Gabrielle Giffords' Prognosis Hopeful After Shooting
After being shot in the head, Rep. Giffords is under sedation and responding to simple commands. Casey Schwartz talks to a neurosurgeon about the AZ congresswoman's diagnosis.
• Giffords has given the thumbs up sign and tried to grab her breathing tube, according to doctors on Monday, both heartening signs. "When she did that, we were having a party in there," her doctor said.
• Giffords’ doctors say they are “more and more encouraged” by her progress and the swelling in her brain is not worsening.
In the wake of Saturday’s tragic news—six dead and Arizona congresswoman Gabrielle Giffords in critical condition after being shot in the head by gunman Jared Lee Loughner—there’s a widespread attempt to decode the few pieces of information coming from the University Medical Center in Tucson where Giffords is staying.
Giffords, who took a single bullet to the brain, was rushed into surgery Saturday afternoon.
Speaking on Sunday at a news conference, doctors reported that Giffords was able to respond to simple commands, that could be anything as simple as "please squeeze your hand or show us two fingers," but that she was not able to speak. Giffords is in a medically induced coma and remains on a ventilator.
However, the fact that Giffords is able to respond to commands is a critical indicator that offers some hope for her recovery.
“If she is following commands then she has a good chance of pulling through,” said Dr. Jamshid Ghajar, a neurosurgeon and head of the Brain Trauma Foundation in New York City. The chief of neurosurgery at University Medical Center, Dr. Michael Lemole, said on Sunday that he is “cautiously optimistic” about her recovery. However simple the commands Giffords is responding to may seem, said Lemole, “they imply a very high level of functioning in the brain."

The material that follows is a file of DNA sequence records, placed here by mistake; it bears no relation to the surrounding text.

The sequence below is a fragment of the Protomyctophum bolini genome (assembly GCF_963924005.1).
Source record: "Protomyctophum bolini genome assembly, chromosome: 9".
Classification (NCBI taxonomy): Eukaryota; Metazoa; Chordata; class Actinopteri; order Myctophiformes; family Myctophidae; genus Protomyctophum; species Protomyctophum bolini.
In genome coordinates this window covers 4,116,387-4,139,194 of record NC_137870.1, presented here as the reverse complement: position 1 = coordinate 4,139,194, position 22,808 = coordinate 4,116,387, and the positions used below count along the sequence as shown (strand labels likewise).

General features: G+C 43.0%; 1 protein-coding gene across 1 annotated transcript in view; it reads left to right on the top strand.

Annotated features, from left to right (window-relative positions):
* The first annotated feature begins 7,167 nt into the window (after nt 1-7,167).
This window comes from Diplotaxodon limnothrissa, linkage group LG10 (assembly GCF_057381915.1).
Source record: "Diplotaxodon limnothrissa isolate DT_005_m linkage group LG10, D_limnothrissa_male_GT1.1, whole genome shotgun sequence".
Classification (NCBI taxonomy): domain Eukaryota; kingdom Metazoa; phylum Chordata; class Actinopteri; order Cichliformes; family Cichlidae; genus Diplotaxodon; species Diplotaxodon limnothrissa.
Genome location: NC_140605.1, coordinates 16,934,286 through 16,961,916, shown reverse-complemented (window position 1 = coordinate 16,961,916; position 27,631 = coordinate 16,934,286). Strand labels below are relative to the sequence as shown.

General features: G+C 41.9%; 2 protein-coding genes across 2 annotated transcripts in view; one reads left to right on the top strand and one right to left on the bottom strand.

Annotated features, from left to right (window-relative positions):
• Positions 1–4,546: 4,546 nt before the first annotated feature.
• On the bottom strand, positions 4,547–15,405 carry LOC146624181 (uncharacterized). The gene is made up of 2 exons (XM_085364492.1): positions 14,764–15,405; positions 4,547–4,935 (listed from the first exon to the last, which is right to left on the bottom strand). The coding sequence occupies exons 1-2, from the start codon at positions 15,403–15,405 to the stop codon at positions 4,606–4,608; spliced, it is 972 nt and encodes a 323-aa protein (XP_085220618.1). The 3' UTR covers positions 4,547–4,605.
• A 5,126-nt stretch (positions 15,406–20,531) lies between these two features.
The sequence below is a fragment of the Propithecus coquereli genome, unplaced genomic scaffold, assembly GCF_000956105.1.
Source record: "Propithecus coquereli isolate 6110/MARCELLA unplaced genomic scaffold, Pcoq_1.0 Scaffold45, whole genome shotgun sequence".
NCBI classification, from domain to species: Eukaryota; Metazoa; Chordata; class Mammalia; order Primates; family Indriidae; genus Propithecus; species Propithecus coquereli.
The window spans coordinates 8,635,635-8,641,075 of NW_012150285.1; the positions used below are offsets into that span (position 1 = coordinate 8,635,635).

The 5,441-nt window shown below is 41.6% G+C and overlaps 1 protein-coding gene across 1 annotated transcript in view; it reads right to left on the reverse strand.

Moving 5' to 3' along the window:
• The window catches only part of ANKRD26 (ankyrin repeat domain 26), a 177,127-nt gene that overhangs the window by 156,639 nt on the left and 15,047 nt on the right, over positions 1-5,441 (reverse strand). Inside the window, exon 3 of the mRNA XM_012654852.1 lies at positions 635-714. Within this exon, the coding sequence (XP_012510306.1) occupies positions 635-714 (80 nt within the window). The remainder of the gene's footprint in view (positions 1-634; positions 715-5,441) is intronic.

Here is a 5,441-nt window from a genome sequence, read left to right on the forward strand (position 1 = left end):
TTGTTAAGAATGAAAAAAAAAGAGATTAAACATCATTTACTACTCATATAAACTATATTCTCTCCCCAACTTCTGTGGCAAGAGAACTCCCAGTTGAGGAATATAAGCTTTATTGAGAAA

"The things that are most concerning to us is if the bullet crosses from one hemisphere to the other, from one side to the other," he said. "That was not the case.”
According to Giffords’ doctors, the bullet traveled through the left hemisphere of her brain, from back to front. The left hemisphere is the most crucial for language function, and it is possible that Giffords’ inability to speak is the result of a disruption to these left-sided language centers.
According to Giffords’ doctors, the bullet traveled through the left hemisphere of her brain, from back to front.
Many news outlets reported that Giffords had woken up late Saturday night following brain surgery and recognized her husband, astronaut Mark E. Kelly. Representative Debbie Wasserman Schultz of Florida, said on Meet the Press Sunday morning that she’d been told that Giffords “woke up, responded to her husband, and then they sedated her again.”
However, Darci Slaten, a spokeswoman for the University Medical Center, contradicted these reports. “She’s not talking to anybody,” Slaten said.
• The Gunman’s Disturbing Warnings• Terry Greene Sterling: The Hatred Ravaging Arizona• Sandra McElwaine: A Washington Super Couple• Gabrielle Giffords: A Tea Party TargetAlso interviewed on ABC News Sunday morning was the apparent hero of the senseless massacre. Daniel Hernandez, Giffords’ 20-year-old intern and a trained nurse, rushed to the congresswoman’s side in the seconds following the shooting and administered basic triage techniques: holding her upright to protect her ability to breathe and putting pressure on her head wound to stop the bleeding. At this point, Hernandez said, “The congresswoman was alert and conscious.”
“If you can hear me Gabby just hold my hand to let me know you’re OK,” Hernandez said he told Giffords. She held his hand, but was unable to vocalize a response. Dr. Ghajar noted over email that, “Sometimes gunshot victims are awake immediately after being shot and then go into coma from the brain swelling.”
Dr. Peter M. Rhee, the head of trauma at the University Medical Center said he was “as optimistic as you can get in this situation,” but that it’s still too early to determine the outcome for Giffords .
Casey Schwartz is a graduate of Brown University and has a Masters Degree in psychodynamic neuroscience from University College London. She has previously written for The New York Sun and ABC News. Currently, she's working on a book about the brain world.